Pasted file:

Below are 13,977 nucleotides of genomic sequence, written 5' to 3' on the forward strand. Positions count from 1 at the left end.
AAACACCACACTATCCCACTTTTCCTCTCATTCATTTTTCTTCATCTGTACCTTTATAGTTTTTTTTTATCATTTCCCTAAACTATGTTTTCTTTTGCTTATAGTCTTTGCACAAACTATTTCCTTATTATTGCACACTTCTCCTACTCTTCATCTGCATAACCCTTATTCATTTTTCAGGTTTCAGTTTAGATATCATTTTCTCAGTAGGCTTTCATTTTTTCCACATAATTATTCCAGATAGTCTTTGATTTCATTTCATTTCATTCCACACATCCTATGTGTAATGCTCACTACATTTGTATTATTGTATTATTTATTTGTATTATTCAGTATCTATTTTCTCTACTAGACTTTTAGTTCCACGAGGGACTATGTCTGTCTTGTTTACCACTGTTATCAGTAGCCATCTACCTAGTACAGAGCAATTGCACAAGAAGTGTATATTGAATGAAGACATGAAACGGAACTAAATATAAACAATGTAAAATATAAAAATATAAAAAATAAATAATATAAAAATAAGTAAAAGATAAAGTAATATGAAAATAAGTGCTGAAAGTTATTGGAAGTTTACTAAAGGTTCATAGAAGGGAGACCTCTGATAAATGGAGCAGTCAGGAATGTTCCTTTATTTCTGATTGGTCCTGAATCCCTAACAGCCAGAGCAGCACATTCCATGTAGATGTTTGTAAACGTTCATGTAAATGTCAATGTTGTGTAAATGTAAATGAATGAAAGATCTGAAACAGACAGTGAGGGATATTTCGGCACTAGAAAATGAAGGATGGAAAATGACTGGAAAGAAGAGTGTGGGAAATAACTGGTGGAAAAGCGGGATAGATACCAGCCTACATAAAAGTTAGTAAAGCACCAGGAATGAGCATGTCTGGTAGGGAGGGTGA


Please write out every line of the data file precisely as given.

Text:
Below are 13,977 nucleotides of genomic sequence, written 5' to 3' on the forward strand. Positions count from 1 at the left end.
AAACACCACACTATCCCACTTTTCCTCTCATTCATTTTTCTTCATCTGTACCTTTATAGTTTTTTTTTATCATTTCCCTAAACTATGTTTTCTTTTGCTTATAGTCTTTGCACAAACTATTTCCTTATTATTGCACACTTCTCCTACTCTTCATCTGCATAACCCTTATTCATTTTTCAGGTTTCAGTTTAGATATCATTTTCTCAGTAGGCTTTCATTTTTTCCACATAATTATTCCAGATAGTCTTTGATTTCATTTCATTTCATTCCACACATCCTATGTGTAATGCTCACTACATTTGTATTATTGTATTATTTATTTGTATTATTCAGTATCTATTTTCTCTACTAGACTTTTAGTTCCACGAGGGACTATGTCTGTCTTGTTTACCACTGTTATCAGTAGCCATCTACCTAGTACAGAGCAATTGCACAAGAAGTGTATATTGAATGAAGACATGAAACGGAACTAAATATAAACAATGTAAAATATAAAAATATAAAAAATAAATAATATAAAAATAAGTAAAAGATAAAGTAATATGAAAATAAGTGCTGAAAGTTATTGGAAGTTTACTAAAGGTTCATAGAAGGGAGACCTCTGATAAATGGAGCAGTCAGGAATGTTCCTTTATTTCTGATTGGTCCTGAATCCCTAACAGCCAGAGCAGCACATTCCATGTAGATGTTTGTAAACGTTCATGTAAATGTCAATGTTGTGTAAATGTAAATGAATGAAAGATCTGAAACAGACAGTGAGGGATATTTCGGCACTAGAAAATGAAGGATGGAAAATGACTGGAAAGAAGAGTGTGGGAAATAACTGGTGGAAAAGCGGGATAGATACCAGCCTACATAAAAGTTAGTAAAGCACCAGGAATGAGCATGTCTGGTAGGGAGGGTGA